That’s when Piers and team took the case to the nation’s highest court, which unanimously agreed that a new act of discrimination occurred every time the scores were used to hire firefighters.

Piers’ career has been built on 30 years of civil rights cases—and their respective history lessons. After graduating from the University of Chicago School of Law in 1974, he worked in a variety of legal environments, including a solo practice and a year as a Legal Aid lawyer, before landing at Hughes Socol.

An early case was the infamous “Spy Suit.” The American Civil Liberties Union of Illinois, along with other civil-liberties activists, sued the city of Chicago and the Chicago Police Department’s “Red Squad” intelligence unit in 1975, alleging it was spying on, and disrupting, community organizations for political reasons—and in violation of First Amendment rights. Piers, who was brought into the case in 1979, was asked to prepare it for trial before the federal court in Chicago.

“It was a time when there was a tremendous amount of community activism and demonstrations around equal opportunities, anti-war groups, urban-rural issues,” recalls Piers. “The organizations that we represented believed that the government had long since stopped worrying about where the [legal] line was. We gleaned massive amounts of files from the agencies that revealed a scary story … of government infiltration into organizations that were doing absolutely nothing illegal.”

The case settled, and as a result, says Piers, “From ’82 to the mid-’90s, Chicago had the strictest set of First Amendment protections with regard to government intelligence investigations of anyplace in the country.”

Piers helped organize a civil liberties conference, where he met U.S. Rep. Harold Washington, a progressive congressman from Chicago. When Washington became mayor of Chicago, he hired Piers as his head of litigation. Piers’ five-year stint etched his reputation in Chicago’s legal community.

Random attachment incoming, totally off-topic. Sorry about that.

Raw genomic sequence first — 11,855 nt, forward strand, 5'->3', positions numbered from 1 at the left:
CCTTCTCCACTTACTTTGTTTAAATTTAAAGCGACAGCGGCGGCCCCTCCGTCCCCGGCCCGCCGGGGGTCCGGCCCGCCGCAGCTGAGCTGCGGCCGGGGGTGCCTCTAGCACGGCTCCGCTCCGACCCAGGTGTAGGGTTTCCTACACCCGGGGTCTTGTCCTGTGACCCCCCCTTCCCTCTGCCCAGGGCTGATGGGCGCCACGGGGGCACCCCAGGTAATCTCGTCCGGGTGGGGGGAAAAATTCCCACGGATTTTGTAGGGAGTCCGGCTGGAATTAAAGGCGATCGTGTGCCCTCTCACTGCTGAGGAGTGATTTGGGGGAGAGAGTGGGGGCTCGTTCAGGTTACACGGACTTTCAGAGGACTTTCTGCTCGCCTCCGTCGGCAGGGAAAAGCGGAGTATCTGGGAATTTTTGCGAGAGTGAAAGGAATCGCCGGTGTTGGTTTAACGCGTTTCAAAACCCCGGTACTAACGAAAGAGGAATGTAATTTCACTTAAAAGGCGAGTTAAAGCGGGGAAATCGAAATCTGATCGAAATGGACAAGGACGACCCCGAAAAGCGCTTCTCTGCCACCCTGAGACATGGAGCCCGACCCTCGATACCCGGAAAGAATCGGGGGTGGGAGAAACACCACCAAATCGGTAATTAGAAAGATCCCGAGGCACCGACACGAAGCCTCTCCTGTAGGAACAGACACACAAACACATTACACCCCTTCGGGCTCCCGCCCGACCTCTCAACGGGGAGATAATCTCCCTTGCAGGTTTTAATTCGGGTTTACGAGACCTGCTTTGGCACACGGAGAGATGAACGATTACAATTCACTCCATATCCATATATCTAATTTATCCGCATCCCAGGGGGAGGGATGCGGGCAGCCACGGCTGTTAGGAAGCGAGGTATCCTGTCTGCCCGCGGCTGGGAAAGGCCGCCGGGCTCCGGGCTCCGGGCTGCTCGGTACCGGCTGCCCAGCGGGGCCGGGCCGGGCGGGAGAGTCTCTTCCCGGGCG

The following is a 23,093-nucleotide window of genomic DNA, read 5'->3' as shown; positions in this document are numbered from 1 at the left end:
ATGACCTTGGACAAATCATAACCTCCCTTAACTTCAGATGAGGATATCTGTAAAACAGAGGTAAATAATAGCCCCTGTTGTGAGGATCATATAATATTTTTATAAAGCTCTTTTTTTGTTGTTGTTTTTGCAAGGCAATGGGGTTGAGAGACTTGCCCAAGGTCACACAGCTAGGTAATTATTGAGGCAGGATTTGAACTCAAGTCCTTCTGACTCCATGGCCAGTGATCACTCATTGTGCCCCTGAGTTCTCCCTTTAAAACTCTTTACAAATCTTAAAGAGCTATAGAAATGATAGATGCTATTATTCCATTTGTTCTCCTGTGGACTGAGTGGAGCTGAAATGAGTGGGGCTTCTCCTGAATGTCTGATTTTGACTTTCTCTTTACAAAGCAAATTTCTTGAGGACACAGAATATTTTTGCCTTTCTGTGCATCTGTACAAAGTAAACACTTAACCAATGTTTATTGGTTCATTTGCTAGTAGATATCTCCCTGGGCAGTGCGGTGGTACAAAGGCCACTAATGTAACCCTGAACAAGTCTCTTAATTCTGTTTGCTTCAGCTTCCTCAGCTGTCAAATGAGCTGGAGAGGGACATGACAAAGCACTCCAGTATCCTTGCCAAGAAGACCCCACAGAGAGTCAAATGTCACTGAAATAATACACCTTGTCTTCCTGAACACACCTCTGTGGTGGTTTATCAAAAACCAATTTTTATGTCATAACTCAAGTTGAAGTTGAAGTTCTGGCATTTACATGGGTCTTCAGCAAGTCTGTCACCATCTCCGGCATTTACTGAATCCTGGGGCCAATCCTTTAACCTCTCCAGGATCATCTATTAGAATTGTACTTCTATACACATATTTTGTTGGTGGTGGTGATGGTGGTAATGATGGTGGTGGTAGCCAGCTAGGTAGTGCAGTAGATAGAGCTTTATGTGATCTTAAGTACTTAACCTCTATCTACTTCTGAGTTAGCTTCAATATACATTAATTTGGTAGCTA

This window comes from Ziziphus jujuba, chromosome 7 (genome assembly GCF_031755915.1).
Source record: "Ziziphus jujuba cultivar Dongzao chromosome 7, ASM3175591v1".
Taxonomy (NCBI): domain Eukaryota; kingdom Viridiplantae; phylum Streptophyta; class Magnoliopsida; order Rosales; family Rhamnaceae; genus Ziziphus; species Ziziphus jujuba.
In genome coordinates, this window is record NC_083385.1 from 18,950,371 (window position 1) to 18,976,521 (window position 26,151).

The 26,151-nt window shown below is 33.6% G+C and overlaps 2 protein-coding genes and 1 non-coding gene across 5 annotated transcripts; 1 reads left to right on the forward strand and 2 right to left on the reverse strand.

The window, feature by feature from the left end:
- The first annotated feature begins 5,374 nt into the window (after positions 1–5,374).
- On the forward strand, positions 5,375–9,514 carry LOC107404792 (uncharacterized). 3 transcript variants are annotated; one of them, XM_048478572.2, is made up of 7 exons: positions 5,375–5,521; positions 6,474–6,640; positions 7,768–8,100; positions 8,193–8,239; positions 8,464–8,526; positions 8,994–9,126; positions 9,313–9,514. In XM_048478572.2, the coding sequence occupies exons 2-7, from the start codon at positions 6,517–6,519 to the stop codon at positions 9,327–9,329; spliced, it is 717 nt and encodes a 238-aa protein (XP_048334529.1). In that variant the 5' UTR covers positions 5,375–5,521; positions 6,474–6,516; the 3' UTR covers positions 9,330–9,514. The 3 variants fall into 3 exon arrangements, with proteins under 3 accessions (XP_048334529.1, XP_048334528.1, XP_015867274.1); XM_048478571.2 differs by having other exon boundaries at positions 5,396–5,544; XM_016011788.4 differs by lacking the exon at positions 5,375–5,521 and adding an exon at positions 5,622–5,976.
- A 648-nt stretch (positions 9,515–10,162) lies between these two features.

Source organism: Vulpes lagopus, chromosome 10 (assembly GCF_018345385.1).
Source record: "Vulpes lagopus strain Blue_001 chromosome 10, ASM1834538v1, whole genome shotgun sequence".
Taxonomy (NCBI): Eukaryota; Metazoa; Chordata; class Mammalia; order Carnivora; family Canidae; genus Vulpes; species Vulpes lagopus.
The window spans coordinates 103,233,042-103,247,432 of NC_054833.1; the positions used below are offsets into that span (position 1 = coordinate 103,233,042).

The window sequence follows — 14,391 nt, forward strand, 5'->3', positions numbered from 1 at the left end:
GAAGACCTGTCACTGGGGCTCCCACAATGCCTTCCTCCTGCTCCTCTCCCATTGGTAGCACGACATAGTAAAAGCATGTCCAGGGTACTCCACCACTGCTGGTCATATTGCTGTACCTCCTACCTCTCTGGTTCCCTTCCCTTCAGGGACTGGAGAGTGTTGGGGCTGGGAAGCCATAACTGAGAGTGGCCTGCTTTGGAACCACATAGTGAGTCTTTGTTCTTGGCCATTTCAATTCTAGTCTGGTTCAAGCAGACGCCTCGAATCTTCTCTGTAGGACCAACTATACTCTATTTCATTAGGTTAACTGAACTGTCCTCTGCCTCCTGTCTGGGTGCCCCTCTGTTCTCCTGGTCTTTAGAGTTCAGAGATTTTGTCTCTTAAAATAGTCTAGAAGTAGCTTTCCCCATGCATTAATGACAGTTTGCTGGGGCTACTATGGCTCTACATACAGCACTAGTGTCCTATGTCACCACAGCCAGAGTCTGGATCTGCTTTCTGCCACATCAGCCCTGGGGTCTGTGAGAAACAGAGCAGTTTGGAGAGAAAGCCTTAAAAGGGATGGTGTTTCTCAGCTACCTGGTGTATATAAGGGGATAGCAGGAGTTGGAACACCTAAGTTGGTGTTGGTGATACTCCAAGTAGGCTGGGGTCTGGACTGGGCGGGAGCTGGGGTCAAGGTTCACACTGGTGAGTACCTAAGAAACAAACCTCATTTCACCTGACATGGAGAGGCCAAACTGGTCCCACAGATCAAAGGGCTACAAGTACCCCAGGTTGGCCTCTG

Today, he says, “I tend to get referrals from other firms of complex things that require creativity. It makes for a fun practice.”

The case that really stands out for him had roots dating before he was born. During the labor shortage of World War II, the United States negotiated with the Mexican government to hire braceros—temporary laborers—to work in the fields and on the railroads.

“There had been this longstanding complaint of the braceros that 10 percent of their wages were withheld [by the Mexican government], then never paid to them,” says Piers, who filed a lawsuit in San Francisco. The case dragged on for nearly 10 years and was wrought with legal challenges, including parsing international treaty language—in which his team found a basis for proceeding with a suit against a foreign government.

Three years ago, the Mexican government agreed to pay $3,500 to each bracero or his surviving heir.

“Because the challenges were so big and working with these guys was such a thrill for me—I’m proudest of that one,” says Piers. “But I went to law school to do these kinds of things and I’ve been incredibly fortunate—it’s partly hard work; it’s partly luck.”